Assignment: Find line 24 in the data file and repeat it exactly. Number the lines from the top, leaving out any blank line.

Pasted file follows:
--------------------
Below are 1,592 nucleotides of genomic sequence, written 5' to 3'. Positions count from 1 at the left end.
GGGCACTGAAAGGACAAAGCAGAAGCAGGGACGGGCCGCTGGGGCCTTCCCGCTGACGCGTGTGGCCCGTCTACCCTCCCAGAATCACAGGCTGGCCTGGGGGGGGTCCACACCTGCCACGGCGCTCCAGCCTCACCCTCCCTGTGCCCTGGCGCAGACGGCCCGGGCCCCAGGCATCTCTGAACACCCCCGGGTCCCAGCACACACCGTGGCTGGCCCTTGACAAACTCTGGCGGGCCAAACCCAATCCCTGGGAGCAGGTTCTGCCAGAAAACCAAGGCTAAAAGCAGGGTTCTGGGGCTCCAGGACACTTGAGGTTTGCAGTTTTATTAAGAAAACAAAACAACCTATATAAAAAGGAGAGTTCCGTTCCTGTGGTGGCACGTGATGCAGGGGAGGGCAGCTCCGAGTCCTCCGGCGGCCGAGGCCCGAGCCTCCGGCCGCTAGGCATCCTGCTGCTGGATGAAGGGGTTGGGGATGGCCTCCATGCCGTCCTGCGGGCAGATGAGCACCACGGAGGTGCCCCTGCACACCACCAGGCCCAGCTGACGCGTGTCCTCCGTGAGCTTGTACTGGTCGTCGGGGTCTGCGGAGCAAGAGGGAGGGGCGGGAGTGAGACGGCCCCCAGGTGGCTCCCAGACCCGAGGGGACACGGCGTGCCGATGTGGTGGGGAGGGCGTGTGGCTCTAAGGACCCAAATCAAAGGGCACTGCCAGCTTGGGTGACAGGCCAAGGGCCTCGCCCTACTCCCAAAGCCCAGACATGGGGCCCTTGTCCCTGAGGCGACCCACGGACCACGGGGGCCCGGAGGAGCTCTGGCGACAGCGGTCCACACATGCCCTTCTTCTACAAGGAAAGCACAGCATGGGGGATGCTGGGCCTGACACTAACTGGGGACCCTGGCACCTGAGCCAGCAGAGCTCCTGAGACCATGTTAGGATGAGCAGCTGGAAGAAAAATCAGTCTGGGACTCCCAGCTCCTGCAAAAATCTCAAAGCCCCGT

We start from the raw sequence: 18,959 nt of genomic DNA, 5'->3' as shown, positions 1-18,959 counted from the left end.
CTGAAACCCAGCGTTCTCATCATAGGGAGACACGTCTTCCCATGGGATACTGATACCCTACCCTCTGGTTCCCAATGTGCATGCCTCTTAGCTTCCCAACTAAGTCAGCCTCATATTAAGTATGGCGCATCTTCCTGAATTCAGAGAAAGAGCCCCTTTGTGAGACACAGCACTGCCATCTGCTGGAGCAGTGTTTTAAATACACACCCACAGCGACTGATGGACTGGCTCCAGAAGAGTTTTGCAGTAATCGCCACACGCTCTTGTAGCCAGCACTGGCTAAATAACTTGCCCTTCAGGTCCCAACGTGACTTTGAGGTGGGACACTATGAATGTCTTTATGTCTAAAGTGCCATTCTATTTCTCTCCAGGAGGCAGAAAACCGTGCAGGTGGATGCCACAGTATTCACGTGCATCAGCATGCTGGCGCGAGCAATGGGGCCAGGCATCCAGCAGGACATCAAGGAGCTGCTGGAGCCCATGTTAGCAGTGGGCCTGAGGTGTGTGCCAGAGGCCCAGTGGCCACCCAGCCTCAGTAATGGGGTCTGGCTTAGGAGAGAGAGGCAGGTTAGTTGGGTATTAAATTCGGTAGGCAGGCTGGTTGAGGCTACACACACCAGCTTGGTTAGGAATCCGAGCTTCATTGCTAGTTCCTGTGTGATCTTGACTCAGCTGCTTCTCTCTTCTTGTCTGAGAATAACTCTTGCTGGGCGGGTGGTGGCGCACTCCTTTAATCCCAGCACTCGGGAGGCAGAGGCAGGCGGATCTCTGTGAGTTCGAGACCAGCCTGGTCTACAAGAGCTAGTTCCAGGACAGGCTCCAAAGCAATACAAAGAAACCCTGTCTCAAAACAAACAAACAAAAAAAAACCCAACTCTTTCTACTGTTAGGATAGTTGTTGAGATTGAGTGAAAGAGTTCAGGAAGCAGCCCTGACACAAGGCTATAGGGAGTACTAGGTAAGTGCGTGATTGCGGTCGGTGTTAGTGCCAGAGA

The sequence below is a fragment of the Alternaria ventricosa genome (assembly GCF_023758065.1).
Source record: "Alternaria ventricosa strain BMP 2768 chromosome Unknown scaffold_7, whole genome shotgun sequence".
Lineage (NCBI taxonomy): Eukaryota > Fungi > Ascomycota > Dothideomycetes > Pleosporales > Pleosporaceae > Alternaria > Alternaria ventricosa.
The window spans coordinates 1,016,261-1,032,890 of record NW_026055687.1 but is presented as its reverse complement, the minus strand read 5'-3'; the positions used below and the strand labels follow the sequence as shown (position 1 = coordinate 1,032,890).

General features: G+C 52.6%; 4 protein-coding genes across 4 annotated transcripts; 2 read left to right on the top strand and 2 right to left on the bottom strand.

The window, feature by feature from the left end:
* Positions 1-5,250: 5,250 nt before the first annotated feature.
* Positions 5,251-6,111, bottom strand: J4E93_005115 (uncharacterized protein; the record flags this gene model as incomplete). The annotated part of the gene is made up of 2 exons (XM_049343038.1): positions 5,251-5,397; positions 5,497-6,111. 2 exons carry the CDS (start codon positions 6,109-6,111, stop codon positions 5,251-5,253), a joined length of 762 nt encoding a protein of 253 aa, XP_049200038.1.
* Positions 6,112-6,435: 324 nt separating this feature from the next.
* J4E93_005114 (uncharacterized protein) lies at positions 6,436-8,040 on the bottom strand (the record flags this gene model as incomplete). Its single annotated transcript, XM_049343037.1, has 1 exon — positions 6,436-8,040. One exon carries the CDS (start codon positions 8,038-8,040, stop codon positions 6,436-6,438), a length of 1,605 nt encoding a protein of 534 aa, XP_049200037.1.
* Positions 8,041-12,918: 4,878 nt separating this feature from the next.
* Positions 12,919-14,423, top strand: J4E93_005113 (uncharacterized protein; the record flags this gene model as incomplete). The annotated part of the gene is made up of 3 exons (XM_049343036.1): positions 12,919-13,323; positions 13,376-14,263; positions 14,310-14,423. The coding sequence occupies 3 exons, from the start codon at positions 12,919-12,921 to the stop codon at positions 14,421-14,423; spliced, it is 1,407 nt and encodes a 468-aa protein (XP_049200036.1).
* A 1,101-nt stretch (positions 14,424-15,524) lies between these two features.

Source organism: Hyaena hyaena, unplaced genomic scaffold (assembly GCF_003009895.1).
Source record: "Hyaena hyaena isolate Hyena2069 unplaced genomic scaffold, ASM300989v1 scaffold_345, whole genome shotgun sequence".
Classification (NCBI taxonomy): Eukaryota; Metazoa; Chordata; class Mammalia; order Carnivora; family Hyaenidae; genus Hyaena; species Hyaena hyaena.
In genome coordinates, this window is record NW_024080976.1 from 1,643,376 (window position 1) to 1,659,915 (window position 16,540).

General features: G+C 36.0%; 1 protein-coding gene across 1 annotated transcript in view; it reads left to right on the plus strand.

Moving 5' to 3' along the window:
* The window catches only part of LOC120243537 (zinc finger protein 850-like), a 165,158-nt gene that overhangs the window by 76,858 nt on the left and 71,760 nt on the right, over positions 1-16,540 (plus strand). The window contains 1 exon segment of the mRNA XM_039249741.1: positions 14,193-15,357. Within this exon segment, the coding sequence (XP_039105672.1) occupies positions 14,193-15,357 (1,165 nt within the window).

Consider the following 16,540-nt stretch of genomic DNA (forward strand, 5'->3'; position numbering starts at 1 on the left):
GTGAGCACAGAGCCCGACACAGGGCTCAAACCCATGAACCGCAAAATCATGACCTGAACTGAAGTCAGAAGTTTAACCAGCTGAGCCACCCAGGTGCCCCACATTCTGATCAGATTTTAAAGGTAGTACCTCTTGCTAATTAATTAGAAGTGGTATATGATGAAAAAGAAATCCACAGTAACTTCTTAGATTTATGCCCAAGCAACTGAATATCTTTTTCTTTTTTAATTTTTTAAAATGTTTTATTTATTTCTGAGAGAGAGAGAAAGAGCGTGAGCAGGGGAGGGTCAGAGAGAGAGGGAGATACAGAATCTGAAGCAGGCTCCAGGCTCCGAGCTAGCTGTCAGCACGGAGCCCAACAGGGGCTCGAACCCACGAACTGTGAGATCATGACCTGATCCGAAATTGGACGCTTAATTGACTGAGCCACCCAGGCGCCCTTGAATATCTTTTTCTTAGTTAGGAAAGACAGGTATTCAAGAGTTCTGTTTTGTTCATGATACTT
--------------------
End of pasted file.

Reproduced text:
* The window catches only part of LOC120243537 (zinc finger protein 850-like), a 165,158-nt gene that overhangs the window by 76,858 nt on the left and 71,760 nt on the right, over positions 1-16,540 (plus strand). The window contains 1 exon segment of the mRNA XM_039249741.1: positions 14,193-15,357. Within this exon segment, the coding sequence (XP_039105672.1) occupies positions 14,193-15,357 (1,165 nt within the window).